Better Teachers, Better Schools

What Star Teachers Know, Believe, and Do

Edited by:
Valerie Hill-Jackson, Texas A&M University
Delia Stafford, Haberman Educational Foundation

A volume in the series: Urban Education Studies Series. Editor(s): Nicholas D. Hartlep, Berea College. Thandeka K. Chapman, University of California, San Diego.

Published 2017

We all know teachers who, in the face of insurmountable district and school level challenges, inspire underserved students to succeed. These teachers are more than good ‐ they are ‘stars’. Haberman maintains that school districts still gamble when selecting teachers as an overwhelming number are not stars and are unprepared or underprepared to work effectively with marginalized students. Haberman explains that teacher selection is more important than teacher training. The ability to identify educators with the necessary social justice or relational characteristics may lead to an increase in academic achievement among learners as well as lower teacher attrition. Consequently, all those who are interested in building America’s teaching force with stars –including human resource managers for K‐12 school districts, administrators, teachers, teacher advocates, teacher education faculty and graduate students ‐ will benefit from this book.

Better Teachers, Better Schools is a must read for two main reasons. First, the achievement gap between 16 million children in poverty and their mainstream counterparts is continuing to become even wider. Many urban students are constantly subjected to educational barriers, which limits their future opportunities. These learners deserve teachers that know more than content, but who can build relationships in order to leverage learning with greater outcomes. Second, Haberman was one of the most prolific producers of teachers to date. He reminds us that quality school systems, built on the back of quality teachers, benefit our society. Better Teachers, Better Schools offers a refreshing take on what it means to be a star teacher by sharing some of Haberman’s most requested writings as well as new narratives and research that corroborate his star theory. The contributions in this volume give us a window into Haberman’s seven relational dispositions of star teachers; or teachers’ ideology put into behavior. Also, each chapter contains learning outcomes and reflection questions for discussion.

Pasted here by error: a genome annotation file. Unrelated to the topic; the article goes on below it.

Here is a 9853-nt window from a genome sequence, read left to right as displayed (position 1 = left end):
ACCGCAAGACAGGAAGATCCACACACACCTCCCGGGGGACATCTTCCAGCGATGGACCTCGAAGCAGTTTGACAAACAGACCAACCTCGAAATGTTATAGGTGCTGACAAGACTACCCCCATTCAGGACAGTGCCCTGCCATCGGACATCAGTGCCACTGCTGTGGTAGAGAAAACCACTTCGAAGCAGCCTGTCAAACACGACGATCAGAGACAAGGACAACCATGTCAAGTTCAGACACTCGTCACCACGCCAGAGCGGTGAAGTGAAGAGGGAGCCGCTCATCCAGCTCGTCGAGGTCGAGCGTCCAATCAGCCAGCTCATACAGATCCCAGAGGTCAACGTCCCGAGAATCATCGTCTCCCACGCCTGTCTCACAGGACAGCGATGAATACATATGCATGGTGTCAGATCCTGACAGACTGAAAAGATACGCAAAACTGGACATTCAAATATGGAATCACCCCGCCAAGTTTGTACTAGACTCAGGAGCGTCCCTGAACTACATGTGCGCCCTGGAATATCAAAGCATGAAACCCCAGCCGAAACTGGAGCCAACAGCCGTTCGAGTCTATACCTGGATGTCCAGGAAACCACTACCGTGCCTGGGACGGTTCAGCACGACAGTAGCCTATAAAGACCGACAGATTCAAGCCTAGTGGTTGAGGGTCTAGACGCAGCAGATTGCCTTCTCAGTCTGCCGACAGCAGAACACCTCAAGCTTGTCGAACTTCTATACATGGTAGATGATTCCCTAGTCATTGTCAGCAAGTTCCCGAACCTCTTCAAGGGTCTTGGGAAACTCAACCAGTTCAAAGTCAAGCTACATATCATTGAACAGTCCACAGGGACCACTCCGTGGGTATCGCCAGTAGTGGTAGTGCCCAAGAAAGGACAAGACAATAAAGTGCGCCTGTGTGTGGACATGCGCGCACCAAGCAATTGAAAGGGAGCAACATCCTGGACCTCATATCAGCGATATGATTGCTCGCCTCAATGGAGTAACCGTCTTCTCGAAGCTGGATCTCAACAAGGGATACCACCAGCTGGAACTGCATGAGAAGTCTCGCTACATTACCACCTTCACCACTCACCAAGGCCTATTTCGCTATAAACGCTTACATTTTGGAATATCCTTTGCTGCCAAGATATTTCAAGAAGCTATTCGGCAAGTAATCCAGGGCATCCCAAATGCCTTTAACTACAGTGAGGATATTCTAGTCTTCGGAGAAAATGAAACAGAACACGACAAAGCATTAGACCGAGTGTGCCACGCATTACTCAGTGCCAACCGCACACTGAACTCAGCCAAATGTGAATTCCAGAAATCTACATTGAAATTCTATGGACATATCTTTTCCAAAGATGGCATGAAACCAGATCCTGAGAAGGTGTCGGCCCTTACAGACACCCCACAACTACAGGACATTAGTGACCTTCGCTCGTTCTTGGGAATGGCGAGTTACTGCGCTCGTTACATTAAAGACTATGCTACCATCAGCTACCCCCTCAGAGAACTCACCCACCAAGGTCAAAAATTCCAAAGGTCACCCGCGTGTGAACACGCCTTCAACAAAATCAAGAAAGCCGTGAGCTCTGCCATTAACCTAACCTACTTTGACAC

About the Series. Foreword: Standing the Test of Time—The Martin Haberman Legacy, Jonathan Kozol. Prologue: A Star Teacher for Every Classroom, Valerie Hill‐Jackson and Delia Stafford. Selecting Star Teachers for Children and Youth in Poverty, Martin Haberman. Gentle Teaching in a Violent Society: A Postscript for the 21st Century, Martin Haberman with Valerie Hill‐Jackson. Teacher Burnout in Black and White, Martin Haberman. The Myth of the Highly Qualified Bright Young Teacher, Martin Haberman. Character is Destiny: My Journey to Becoming a Star Teacher, Sherese Mitchell. Confessions of a Novice Star Teacher of Children in Poverty, Lauren Ashley Williams. Does Highly Qualified Make You a Star? Sueanne E. McKinney, Sherell Fuller, Stephen Hancock, Robert H. Audette, and Jack Robinson. Victory at Buffalo Creek: What Makes a School Serving Low‐Income Hispanic Children Successful? Martin Haberman. Teaching in the “Windy” City: A Mixed Method Case Study of Seven STAR Teachers in Chicago Nicholas D. Hartlep, Christopher M. Hansen, Sara A. McCubbins, Guy J. Banicki, and Grant B. Morgan. Selecting and Preparing Urban Teachers, Martin Haberman. About the Contributors.